Originally Posted by EDWARD2003
why do manufacturers opt for flexible chassis design? What are your thoughts on this? Would this not have an effect on lateral load while in mid corner?
Could you explain "Jacking Effect", I assume this is another way of saying traction rolling or the precursor to traction rolling?
It's funny because I have been told that back in the 60s a lot of racers experimented with flexible chassis in full size racing. Now it seems full size race cars like a very stiff chassis, to allow the suspension to do its work. Keep in mind it is easier to adjust suspension pieces than the chassis stiffness in a full sized car.
For sure this is a very complicated subject and I have not done enough research to really do it justice. Having said that I will share what I think I know
First, all chassis will flex, so it is about controlling that flex to change the balance of your car.
In my experimenting here is what I found.
If I make the rear of the chassis more flexible, then the car has less steering and is more stable. Too much flex and the front inside tire wants to lift too easily, which can lead to traction rolling as well.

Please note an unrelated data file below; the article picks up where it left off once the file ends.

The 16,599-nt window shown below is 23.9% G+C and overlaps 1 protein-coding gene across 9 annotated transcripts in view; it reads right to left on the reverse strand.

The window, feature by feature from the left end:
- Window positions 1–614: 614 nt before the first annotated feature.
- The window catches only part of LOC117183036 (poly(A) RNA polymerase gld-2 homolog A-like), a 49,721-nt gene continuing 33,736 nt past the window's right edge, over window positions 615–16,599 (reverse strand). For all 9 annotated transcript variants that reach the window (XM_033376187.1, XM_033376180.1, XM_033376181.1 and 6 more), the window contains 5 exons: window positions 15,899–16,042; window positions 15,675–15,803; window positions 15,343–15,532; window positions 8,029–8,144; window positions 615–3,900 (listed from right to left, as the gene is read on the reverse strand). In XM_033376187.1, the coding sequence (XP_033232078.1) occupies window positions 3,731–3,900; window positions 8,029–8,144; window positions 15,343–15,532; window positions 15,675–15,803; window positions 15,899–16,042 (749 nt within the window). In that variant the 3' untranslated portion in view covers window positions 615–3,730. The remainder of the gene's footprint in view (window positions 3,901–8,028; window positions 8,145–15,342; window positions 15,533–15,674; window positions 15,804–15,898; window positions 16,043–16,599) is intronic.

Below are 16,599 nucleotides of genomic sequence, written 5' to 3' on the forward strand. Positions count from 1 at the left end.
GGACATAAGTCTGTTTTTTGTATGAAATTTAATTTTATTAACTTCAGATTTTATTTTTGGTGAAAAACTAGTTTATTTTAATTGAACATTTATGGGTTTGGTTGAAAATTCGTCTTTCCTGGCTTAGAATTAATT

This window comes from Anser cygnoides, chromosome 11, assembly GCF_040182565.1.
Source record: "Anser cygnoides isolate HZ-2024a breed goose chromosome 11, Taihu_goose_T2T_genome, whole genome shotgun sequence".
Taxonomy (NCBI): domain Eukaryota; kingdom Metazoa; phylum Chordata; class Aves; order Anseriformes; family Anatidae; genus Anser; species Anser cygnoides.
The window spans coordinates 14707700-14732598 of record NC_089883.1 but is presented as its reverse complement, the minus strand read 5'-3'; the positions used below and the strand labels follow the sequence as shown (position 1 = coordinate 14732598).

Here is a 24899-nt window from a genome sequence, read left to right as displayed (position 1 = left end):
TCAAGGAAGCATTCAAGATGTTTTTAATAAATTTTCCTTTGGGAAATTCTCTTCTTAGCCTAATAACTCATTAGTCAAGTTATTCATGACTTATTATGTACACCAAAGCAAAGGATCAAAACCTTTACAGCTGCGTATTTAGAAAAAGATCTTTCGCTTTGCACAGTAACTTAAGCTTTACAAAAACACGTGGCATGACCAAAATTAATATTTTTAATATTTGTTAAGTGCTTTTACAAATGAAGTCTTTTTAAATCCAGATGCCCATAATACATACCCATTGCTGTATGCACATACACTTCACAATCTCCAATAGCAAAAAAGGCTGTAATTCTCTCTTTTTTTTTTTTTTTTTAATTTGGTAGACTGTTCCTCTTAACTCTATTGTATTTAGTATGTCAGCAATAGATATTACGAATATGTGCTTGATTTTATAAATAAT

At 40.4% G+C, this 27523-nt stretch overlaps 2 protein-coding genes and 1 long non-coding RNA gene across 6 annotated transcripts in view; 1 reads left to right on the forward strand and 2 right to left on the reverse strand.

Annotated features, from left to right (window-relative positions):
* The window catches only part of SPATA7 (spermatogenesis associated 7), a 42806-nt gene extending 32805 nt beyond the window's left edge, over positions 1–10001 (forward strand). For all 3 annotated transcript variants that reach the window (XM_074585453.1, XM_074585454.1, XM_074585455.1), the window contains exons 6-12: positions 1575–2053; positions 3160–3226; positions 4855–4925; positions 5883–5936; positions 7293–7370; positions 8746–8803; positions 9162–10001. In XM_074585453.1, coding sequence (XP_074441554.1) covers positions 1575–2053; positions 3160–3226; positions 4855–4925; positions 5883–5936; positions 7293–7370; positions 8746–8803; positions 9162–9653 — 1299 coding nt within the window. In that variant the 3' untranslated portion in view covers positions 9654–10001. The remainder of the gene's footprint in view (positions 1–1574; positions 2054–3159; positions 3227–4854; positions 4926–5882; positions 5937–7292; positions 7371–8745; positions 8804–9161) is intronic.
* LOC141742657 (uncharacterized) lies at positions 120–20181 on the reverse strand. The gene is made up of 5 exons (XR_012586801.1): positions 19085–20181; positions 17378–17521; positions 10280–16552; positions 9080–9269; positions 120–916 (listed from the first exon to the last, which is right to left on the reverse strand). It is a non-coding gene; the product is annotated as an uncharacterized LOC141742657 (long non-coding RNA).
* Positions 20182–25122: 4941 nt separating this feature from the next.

If I make the front of the chassis more flexible, then the rear inside tire can lift more again leading to a higher potential of traction roll. I honestly can't recall what my experiments on making the front more flexible did in terms of more or less front end grip. Thinking it through, I think it would make the car steer more, but I may be wrong on that...would need to test it again. Something is telling me I might had the opposite results, but I am really not sure. Your memory goes went you get to my age
Well from my research the theory behind a Jacking effect is that if your RC is above ground you will have some jacking. As the roll center gets higher, the more jacking effect you will have. Some people will define Jacking as the car wanting to "pole vault" over the (outside) tire contact patch while cornering, causing the inside tire to lift. This is why a low roll center helps prevent tracking rolling, because it is reducing the jacking effect.
By the way, the opposite of the Jacking Effect is referred to as the "Packing Effect". This happens when the roll center of your car is below ground. This allows the car to roll into the drive surface without jacking up the inside. Again this is why low roll centers are good at preventing traction rolling.
I also prefer the smoother feel the car has with a lower roll center...it is less edgy....but can be a bit too lazy and also can have the chassis rub the driving surface.